Friday, December 30, 2016

Review: Ever the Hunted by Erin Summerill

Title: Ever the Hunted
Author: Erin Summerill
Series: Clash of Kingdoms #1
Genre: Fantasy/YA/Romance
Publisher: HMH Books for Young Readers
Publication Date: December 27th, 2016
Edition: Kindle Edition, 400 pages
Source: NetGalley
Purchase: Amazon US | Kobo | Barnes and Noble | Book Depository | iBooks | BAM

  Seventeen-year-old Britta Flannery is at ease only in the woods with her dagger and bow. She spends her days tracking criminals alongside her father, the legendary bounty hunter for the King of Malam—that is, until her father is murdered. Now outcast and alone and having no rights to her father’s land or inheritance, she seeks refuge where she feels most safe: the Ever Woods. When Britta is caught poaching by the royal guard, instead of facing the noose she is offered a deal: her freedom in exchange for her father’s killer.
However, it’s not so simple.
The alleged killer is none other than Cohen McKay, her father’s former apprentice. The only friend she’s ever known. The boy she once loved who broke her heart. She must go on a dangerous quest in a world of warring kingdoms, mad kings, and dark magic to find the real killer. But Britta wields more power than she knows. And soon she will learn what has always made her different will make her a daunting and dangerous force.


This book was a really enjoyable read. That being said, I'm not convinced that this book knew what it wanted to be.

The romance is nicely woven through the story and doesn't take too much of a front seat, even though it is a larger part of the story than the magic aspect. Something that I really hope gets more explaining. I understand that we are supposed to be reading this story from Britta's perspective and she doesn't know anything about Channelers. But this is supposed to be a two-book series, and I think there could have been more explanation from someone and less faffing about and angsting over stuff. There was an annoying amount of it. It wasn't so much romanced based but more of a "You left me alone for over a year, and I had nothing and almost died." kind of deal. Which is understandable that she would be angry at the person who was her only friend for doing something like that, but she took more than half the book to confront him on that, and it just bothered me.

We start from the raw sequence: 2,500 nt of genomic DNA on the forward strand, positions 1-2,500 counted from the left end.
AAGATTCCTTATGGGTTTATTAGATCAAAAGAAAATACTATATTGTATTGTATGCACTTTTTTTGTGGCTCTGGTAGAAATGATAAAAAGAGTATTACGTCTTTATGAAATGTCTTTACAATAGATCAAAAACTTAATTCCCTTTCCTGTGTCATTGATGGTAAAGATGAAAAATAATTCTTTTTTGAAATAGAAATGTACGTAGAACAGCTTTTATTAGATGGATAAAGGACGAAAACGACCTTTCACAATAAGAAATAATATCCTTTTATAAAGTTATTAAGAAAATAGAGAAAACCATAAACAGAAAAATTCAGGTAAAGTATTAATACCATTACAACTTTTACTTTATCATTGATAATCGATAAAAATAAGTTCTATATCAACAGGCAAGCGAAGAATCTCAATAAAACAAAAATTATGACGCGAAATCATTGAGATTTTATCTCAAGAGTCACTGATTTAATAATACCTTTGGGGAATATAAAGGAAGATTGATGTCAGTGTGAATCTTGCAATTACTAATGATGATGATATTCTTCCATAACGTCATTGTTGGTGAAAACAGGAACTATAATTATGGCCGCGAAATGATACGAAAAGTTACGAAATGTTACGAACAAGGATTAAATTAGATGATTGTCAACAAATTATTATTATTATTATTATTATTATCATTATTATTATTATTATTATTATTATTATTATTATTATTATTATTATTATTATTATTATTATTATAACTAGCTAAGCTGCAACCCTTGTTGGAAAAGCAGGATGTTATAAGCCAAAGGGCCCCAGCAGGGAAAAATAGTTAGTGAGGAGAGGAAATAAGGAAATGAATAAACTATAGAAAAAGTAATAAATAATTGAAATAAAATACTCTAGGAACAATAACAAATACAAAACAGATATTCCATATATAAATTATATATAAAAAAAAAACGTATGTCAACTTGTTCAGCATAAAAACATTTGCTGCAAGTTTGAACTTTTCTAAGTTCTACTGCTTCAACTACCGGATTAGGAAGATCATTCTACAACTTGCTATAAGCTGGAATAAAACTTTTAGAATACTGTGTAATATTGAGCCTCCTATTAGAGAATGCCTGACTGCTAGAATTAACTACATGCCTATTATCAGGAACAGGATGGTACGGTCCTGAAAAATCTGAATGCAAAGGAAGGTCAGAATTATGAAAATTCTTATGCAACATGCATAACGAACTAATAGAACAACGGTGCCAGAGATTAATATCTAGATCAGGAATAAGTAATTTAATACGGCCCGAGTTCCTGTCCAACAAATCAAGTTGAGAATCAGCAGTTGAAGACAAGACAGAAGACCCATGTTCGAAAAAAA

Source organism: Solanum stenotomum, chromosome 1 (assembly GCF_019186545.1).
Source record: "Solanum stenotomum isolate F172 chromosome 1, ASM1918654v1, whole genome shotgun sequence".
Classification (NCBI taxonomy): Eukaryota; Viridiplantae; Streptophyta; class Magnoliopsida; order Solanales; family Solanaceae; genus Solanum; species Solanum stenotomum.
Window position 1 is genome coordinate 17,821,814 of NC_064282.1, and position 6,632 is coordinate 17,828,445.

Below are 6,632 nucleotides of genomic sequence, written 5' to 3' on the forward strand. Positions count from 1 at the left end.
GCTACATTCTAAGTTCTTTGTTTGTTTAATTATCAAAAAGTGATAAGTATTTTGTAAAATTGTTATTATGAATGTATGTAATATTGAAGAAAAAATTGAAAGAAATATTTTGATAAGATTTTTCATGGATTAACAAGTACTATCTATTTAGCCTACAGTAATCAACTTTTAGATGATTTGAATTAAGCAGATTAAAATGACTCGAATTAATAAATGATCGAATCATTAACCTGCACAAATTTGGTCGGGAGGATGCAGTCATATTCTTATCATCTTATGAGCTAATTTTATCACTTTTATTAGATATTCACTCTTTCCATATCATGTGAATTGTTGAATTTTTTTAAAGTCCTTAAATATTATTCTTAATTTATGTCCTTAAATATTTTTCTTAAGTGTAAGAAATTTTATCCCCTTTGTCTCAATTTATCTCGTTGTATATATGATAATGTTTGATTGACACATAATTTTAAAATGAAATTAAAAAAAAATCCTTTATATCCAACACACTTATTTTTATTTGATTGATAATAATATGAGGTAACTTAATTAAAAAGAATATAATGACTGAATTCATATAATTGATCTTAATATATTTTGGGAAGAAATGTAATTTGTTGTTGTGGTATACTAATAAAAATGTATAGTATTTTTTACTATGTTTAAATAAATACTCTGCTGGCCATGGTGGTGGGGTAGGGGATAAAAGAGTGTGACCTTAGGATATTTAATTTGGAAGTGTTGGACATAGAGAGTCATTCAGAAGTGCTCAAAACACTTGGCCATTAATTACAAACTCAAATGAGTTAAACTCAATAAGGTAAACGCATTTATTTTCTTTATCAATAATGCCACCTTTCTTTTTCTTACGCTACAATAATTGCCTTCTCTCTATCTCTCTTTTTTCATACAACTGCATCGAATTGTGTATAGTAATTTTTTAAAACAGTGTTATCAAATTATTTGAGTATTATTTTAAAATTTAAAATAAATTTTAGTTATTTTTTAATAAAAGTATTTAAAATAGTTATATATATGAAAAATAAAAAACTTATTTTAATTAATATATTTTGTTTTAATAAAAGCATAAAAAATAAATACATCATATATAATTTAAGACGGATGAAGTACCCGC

This book tried to focus on too many things with not enough time to do it in. There was a war they were trying to stop, a king they were trying to save, a killer they were trying to expose, and magic that Britta was trying to learn and understand. Some things felt a little rushed and glossed over. It needed better back story than we got too. It's never really fully explained why the previous king banned Channelers. At least not that I noticed, though it's likely I missed it.

As for the characters, they were actually pretty good. Britta is a very well balanced character. She knows how to protect and take care of herself, she can hunt, knows how to fight fairly well. But unlike a lot of characters that have these same skills, she doesn't have an "I can do everything on my own and don't need anybody." mentality. She can take care of herself and do most things on her own but doesn't exactly mean she wants to. I think too many authors focus too much on making their female characters 'strong' and neglect on making them human and relatable.
Cohen was kind of bland. And I never got a clear picture of what he looks like, how tall he is, his hair, eye, and skin color. Britta often explains him being big and muscular. But I don't recall if it's ever mentioned what his coloring is. I'm going to assume he's caucasian because all the other characters in their country are, but beyond that, I can't picture him. He also has a very predictable personality. He filled the trope of the assumingly unattainable love interest.
The rest of the characters were mostly guards, and they were mostly throwaway characters that were also not really described but filled a role/trope. The head guard; tough, down to business type, Leif; the kind one, Thomas(I think that's his name I already forgot); the cold-hearted mean one. And a handful of guards that were never really given names or personalities.

The book was an enjoyable read, I didn't hate my time reading it, but it was predictable and a little bland at times. The world wasn't really that developed and it needed more than was given. And I don't think that this story she is trying to tell can be told on only two books without feeling like there are missing parts.

1 comment:

  1. Thanks for the honest review! I was really interested in this title, but I'm seeing more and more mixed reviews for it, so my interest in waning. I'm just starting to get into YA fantasy, so there are so many other gems out there, I'm sure. Wonderful review!

    - Lefty @ The Left-Handed Book Lover